Friday, September 25, 2009
Former Florida state forester is remembered
John M. Bethea, Florida's chief forester from 1970 until his retirement in 1987, was recognized for his contributions to forestry after his death this week.
Bethea was an early advocate of the urban forest concept and led innovations in Florida's forest management, including the use of prescribed burning to improve forest ecology and wildlife habitat.
"Prescribed burning is front and center at the Division of Forestry . . . and John had a great deal to do with that," said Earl Peterson, who was head of the Florida Division of Forestry from 1992 to 2003
He described Bethea as a "professional's professional" who always wanted the best from himself and others. But he also was known for his downhome sayings, or "Bethea-isms" as his co-workers called them, such as "You got to dance with who you brung," Peterson said.
Bethea was born near Cedar Creek north of Sanderson in Baker County and received a bachelor's of science in forestry at the University of Florida in 1941, when he joined the Florida Forest and Park Service. After leaving to serve in World War II, he returned in 1946. He eventually won a Golden Smokey award for sustained forest leadership, was inducted into the American Foresters Hall of Fame and was a leader within the National Association of State Foresters.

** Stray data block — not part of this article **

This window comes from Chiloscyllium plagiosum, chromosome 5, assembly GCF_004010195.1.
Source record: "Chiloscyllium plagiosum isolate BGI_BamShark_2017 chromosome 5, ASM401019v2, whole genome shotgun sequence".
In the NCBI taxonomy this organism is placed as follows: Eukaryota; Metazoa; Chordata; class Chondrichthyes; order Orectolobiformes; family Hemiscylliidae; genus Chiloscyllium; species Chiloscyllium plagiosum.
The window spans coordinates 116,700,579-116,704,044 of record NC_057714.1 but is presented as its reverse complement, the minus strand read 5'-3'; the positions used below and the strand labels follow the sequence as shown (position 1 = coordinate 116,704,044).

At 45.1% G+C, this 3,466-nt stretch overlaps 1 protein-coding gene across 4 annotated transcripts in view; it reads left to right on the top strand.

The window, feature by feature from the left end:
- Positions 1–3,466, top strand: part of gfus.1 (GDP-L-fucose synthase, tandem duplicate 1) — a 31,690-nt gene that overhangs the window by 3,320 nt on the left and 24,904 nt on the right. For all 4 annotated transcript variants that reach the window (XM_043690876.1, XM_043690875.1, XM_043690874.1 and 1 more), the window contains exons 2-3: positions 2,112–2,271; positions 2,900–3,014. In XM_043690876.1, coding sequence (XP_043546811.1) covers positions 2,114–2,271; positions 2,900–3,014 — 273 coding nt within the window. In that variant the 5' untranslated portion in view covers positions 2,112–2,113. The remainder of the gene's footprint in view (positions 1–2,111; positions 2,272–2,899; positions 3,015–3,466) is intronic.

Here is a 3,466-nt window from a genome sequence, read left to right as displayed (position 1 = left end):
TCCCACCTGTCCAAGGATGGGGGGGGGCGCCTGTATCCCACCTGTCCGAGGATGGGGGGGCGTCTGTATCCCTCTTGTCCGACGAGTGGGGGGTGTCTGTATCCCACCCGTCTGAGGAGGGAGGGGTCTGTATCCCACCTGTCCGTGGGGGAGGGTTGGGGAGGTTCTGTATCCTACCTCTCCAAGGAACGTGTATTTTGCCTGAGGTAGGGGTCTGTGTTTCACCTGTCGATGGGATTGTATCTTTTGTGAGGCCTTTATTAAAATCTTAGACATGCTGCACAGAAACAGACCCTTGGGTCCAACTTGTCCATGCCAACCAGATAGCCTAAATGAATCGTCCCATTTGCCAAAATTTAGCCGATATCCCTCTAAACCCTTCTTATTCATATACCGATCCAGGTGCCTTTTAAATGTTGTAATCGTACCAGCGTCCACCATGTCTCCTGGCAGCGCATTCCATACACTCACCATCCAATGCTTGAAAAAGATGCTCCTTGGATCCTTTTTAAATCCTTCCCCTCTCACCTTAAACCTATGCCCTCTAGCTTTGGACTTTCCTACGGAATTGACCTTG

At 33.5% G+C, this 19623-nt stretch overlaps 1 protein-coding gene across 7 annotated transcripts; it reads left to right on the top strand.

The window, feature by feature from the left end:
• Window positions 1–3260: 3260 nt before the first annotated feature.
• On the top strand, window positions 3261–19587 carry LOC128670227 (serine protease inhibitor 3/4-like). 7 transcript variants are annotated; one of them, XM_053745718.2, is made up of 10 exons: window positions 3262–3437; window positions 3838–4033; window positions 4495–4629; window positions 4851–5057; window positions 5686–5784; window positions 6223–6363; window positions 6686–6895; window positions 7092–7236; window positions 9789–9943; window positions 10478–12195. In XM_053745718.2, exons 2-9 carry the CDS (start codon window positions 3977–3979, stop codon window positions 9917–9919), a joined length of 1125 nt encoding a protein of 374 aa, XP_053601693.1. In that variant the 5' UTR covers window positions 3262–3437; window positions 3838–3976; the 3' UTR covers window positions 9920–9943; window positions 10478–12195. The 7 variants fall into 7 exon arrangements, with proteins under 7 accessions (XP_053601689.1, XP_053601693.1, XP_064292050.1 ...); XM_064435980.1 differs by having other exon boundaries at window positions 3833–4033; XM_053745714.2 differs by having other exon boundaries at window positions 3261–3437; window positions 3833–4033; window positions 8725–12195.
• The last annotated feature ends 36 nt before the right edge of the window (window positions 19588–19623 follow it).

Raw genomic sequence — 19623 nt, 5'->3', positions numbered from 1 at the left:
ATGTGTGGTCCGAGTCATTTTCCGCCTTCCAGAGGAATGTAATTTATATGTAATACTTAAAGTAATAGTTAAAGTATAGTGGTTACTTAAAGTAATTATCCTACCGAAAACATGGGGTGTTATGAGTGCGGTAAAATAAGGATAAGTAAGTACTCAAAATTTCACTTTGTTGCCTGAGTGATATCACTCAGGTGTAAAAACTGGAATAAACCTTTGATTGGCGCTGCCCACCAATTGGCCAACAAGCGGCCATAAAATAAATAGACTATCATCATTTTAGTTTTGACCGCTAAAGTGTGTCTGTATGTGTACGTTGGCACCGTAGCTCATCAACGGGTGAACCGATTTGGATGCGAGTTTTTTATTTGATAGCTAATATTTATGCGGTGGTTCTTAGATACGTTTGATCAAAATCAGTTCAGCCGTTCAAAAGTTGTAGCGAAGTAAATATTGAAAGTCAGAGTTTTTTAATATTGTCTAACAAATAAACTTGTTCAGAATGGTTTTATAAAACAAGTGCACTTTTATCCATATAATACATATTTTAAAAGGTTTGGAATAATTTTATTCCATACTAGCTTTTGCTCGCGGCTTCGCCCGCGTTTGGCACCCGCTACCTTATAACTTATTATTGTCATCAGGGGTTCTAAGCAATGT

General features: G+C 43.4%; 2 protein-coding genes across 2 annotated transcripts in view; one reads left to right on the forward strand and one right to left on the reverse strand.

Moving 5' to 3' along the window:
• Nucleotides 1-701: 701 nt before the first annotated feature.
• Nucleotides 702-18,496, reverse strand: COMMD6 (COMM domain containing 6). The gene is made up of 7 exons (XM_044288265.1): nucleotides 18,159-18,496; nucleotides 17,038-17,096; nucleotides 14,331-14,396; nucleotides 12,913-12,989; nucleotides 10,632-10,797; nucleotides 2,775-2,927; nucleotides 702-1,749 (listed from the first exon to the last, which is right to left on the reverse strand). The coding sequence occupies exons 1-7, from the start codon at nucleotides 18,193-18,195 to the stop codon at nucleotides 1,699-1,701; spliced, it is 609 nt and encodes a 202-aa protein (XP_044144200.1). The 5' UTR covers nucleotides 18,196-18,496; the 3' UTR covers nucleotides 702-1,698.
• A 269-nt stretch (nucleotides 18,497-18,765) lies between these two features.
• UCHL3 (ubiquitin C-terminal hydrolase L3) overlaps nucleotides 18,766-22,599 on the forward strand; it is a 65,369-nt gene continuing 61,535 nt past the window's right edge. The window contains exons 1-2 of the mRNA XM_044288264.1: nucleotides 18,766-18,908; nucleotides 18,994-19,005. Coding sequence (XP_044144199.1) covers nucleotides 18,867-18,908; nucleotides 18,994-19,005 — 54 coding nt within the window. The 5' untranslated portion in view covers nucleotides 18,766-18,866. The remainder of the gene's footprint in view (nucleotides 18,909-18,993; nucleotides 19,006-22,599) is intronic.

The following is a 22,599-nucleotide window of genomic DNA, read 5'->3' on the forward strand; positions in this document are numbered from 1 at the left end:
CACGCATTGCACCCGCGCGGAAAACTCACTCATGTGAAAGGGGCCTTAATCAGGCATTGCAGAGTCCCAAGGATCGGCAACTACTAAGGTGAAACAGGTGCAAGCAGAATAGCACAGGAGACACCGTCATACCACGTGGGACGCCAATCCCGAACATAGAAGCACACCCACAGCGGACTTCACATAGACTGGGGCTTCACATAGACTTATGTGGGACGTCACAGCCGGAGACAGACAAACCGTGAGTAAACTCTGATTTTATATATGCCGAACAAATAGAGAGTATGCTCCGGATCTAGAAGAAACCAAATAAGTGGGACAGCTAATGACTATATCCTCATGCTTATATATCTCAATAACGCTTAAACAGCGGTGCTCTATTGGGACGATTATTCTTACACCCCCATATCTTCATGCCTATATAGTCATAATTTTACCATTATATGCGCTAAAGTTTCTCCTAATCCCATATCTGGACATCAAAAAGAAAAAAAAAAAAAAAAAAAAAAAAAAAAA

"Our current state forests owe a great deal to John's vision and leadership," Agriculture Commissioner Charles H. Bronson said in a statement. "He was a man of great talent and energy whose entire professional career was spent developing and creating the forest system that millions of residents and visitors alike enjoy today on a daily basis."
In 2001, the state acquired nearly 38,000 acres in northern Baker County and the Legislature honored him by naming it the John M. Bethea State Forest. Peterson said Bethea was unable to travel to the dedication for health reasons so he and Bronson filmed a video at the forest and held a dedication ceremony in Tallahassee.
"He was very very appreciative of the fact that the state, the Department (of Agriculture and Consumer Services), and the Division respected him enough -- admired him enough -- to do that for him," Peterson said. "He was very honored by it."